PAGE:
The Toymaker by Liam Pieper
Review copy provided by publisher
Penguin Random House, June 2016
Synopsis- Adam Kulakov likes his life. He’s on the right side of middle age; the toy company he owns brightens the lives of children around the world; and he has more money than he can ever spend, a wife and child he adores, and as many mistresses as he can reasonably hide from them.
And he is not the only one with secrets. In 1944, Adam’s grandfather, Arkady, was imprisoned in Auschwitz and given an impossible choice. Now, as he’s coming to the end of his life, he has to keep the truth from his family, and hold back the crushing memories of his time with one of history’s greatest monsters.
As a mistake threatens to bring Adam’s world tumbling down around him, the past reaches for Arkady. Everything he’s spent a lifetime building will be threatened, as will everything Adam and his family think they know of the world.
Bold, dark and compelling, The Toymaker is a novel about privilege, fear and the great harm we can do when we are afraid of losing what we hold dear.
Review- I read The Toymaker more than a month ago, so I’ll make this review short and sweet! This novel probably isn’t something I would typically read or be drawn to, but it was sent to me for review and I was reluctant to put it in the reject book pile because: 1/ lots of people had been talking about it and I’d seen it in bookshelves everywhere 2/ it was authored by an Australian 3/ it was set in two time periods- Nazi Germany and present day Melbourne. 4/ It’s a relatively short novel at <300 pages.
So, my curiosity was piqued and I thought I’d give it a go. I’m still not entirely sure what I think of the book, but I did feel the pull to keep reading and I did finish it. What did I like? Firstly, the take on Nazi Germany was compelling and very unique. It follows Auschwitz prisoner Arkady who works alongside a Nazi German engaging in the most shocking and cruel medical experiments you can think of. I have no idea if there is truth in this storyline but it was definitely an interesting take on the war that I hadn’t read about before. The story alternates between the viewpoint of Arkady in 1944 and then switches to present day in the viewpoint of his grandson and Toy Entrepreneur Adam and his wife Tess. Arkady was by far the most interesting character and I found him to be the most likeable. Unfortunately I didn’t really like Adam and though I admired Tess’s strength, her character wasn’t fully formed in the story.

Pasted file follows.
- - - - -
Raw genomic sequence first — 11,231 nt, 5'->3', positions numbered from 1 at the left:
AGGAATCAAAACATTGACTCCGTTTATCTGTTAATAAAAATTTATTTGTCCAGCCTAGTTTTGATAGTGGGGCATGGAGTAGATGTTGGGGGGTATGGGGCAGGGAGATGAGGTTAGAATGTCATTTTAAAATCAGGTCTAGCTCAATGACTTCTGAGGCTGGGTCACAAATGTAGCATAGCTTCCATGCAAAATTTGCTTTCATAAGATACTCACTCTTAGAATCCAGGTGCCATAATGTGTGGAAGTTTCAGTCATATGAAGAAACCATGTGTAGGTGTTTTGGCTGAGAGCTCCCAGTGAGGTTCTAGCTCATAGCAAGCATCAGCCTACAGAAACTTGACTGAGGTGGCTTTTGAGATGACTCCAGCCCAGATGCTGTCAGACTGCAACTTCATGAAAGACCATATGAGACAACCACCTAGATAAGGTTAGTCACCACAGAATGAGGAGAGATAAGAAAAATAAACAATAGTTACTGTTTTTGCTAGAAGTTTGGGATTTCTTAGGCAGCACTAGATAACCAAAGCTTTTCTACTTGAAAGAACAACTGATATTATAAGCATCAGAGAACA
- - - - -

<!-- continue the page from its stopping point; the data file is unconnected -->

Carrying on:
The novel begins with a really good hook, where Adam is caught in an indiscretion, but from there the pace really slowed down. Just when I was wondering where the story was heading it took a big turn at the end. It was completely unexpected. It was a clever twist and I liked that I was surprised. That doesn’t happen very often when I’m reading these days! However, the one character I had warmed to was unravelled and I was left feeling a little confused about the whole book. In the end I didn’t like anyone!
So i guess i haven’t managed to keep this review very short after all. Though i didn’t enjoy The Toymaker as much as I’d hoped, the story thread about Nazi Germany was definitely compelling and fascinating for me. I’d still recommend this book to people who like to read books set in that time period.
The Toymaker can be purchased from Fishpond and other leading book retailers